COM: Whoa, a handoff from . . .
I just discovered that i've been passed a meme from Snail's Tales, a really cool blog about my favorite research subjects. It's about books, and i'm going to have to do some thinking . . . i'll get back to you on this! Look for an update on this post.
Update: Okay maybe you'll pardon me if i do this in waves -- some of the questions are pretty easy -- others, well . . .
Update 2: Okay, i think i'm there. First, i apologize for taking this and running with it. Most folks simply make lists, i make encyclopedias. Second, please go backwards and check out the previous takers -- i've already found gems amongst their choices. Third, go forward and keep tabs on the folks i passed this on to.In the meantime check out Aydin Örstan's answers at his place . . .
Here are the questions i have to deal with . . .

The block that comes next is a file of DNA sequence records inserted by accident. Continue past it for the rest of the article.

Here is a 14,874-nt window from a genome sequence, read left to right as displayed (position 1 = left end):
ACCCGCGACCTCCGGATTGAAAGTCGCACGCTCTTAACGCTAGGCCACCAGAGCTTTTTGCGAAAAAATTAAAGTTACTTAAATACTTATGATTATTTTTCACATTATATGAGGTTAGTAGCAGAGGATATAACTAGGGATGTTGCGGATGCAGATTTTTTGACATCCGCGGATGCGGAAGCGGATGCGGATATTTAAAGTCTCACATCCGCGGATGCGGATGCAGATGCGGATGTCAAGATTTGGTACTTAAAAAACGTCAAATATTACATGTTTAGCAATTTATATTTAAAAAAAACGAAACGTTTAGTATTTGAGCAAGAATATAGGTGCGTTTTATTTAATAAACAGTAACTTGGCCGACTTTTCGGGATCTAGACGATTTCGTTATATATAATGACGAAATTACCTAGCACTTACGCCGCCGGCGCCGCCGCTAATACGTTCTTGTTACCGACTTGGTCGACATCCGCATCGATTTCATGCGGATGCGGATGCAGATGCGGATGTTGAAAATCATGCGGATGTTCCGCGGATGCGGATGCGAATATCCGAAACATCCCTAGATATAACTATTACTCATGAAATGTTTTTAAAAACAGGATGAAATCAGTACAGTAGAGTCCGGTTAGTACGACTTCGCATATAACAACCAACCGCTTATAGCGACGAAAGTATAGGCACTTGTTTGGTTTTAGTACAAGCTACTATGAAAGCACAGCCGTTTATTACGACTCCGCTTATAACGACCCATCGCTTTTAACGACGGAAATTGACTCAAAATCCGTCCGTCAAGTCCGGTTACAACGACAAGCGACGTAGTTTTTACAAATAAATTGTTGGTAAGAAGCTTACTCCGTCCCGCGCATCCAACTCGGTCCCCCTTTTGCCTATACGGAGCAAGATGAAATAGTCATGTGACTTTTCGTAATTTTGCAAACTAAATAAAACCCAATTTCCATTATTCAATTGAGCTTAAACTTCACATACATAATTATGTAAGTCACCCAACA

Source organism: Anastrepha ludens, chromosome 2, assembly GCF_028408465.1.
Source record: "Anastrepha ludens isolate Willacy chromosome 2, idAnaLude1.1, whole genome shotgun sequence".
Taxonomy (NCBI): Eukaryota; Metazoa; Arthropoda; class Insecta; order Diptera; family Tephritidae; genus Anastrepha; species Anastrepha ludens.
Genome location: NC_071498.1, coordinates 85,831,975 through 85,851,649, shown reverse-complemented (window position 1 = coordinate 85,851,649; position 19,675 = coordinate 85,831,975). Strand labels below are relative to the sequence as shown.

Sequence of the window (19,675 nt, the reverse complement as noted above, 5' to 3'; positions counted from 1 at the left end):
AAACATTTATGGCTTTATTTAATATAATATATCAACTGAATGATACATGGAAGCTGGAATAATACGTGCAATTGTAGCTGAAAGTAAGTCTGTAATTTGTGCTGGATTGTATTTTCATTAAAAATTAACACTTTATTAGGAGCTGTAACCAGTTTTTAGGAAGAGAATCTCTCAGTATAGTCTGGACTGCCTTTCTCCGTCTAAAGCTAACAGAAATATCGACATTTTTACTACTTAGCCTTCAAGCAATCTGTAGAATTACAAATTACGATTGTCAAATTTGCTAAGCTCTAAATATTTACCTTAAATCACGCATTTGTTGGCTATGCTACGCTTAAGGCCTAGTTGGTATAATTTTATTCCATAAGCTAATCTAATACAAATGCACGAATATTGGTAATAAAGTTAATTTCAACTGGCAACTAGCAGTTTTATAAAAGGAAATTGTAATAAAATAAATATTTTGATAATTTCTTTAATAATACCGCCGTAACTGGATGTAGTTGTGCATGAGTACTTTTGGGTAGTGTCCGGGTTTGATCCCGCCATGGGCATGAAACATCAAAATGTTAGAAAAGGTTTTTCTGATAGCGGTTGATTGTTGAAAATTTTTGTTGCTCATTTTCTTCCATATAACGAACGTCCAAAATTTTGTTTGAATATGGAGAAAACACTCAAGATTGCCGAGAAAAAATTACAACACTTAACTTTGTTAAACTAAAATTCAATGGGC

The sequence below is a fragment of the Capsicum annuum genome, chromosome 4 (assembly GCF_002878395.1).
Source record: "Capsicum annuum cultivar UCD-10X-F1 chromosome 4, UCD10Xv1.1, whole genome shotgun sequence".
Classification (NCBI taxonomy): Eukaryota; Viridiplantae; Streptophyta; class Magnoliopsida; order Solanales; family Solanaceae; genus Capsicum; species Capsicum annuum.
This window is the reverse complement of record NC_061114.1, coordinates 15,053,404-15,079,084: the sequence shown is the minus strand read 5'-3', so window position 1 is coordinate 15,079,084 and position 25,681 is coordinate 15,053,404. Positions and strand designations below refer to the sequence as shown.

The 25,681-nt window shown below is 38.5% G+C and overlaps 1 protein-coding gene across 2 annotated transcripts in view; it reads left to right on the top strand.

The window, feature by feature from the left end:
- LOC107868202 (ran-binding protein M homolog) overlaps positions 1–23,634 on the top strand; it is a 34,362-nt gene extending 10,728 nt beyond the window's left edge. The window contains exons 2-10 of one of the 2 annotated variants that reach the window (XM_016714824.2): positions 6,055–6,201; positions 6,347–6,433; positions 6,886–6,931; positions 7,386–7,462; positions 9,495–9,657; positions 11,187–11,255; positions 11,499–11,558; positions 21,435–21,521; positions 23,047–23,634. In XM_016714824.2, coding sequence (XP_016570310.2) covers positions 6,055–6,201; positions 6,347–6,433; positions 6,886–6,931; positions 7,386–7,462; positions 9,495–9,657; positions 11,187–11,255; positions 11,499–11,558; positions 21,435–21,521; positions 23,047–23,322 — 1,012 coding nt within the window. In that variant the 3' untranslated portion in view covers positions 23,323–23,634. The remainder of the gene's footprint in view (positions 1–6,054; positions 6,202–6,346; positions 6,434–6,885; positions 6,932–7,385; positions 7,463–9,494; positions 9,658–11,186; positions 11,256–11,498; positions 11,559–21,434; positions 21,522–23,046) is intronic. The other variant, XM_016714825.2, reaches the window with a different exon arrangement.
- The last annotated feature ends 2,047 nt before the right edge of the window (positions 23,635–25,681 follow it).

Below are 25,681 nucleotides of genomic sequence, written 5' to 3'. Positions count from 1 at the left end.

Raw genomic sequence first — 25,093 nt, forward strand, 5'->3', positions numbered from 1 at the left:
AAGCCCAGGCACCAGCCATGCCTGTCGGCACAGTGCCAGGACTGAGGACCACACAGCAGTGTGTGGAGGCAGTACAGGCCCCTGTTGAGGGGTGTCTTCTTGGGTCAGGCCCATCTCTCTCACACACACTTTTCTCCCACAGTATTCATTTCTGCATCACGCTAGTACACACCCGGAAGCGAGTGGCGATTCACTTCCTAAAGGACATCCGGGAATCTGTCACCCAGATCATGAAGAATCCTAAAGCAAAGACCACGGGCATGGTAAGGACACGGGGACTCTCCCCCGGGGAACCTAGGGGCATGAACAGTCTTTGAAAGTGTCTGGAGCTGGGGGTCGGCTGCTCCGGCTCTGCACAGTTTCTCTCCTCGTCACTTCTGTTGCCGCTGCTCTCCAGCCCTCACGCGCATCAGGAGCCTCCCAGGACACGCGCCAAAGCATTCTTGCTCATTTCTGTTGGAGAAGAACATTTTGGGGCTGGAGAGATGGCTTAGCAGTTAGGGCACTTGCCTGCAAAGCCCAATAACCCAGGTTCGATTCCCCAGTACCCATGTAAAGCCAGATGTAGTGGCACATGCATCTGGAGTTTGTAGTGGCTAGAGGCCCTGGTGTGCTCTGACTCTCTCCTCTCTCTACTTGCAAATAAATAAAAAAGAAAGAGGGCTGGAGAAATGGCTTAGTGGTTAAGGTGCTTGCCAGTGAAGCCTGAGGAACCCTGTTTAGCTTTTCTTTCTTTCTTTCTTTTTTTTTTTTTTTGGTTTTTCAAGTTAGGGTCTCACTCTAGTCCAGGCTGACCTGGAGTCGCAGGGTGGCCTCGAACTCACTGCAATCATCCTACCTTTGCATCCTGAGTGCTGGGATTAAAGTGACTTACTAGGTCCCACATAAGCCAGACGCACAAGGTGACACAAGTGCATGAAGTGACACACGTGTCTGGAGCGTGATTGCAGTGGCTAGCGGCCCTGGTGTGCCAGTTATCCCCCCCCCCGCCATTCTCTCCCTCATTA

Number of books I own? I really have no way to tell, but . . . i collect books like crazy, not really for value, etc., but because i like books.
So i once counted (on a bet) the books i own about soccer, and that total was nearly 1200 (with few additions since). It's the single largest collection i have on any one topic. I also have pretty large collections of field guides, and books on technical biological matters (birds, dragonflies, butterflies and moths, molluscs, plants, reptiles, evolution, ecology, etc.)-- several hundred all told. And a fair collection of bibles in different languages. And everything written by William Goyen (my favorite writer) as well as quite a few by other favorite writers. A pretty handy collection of books written by friends of mine (glancing at it tonight, it's larger than even i realized). Lots of poetry, and lots of film and play scripts. And well, lots of things (a glance at my blog is indicative of my interests -- and if i have interests i have books). So, just a completely blind guess that i may have about 2500 books.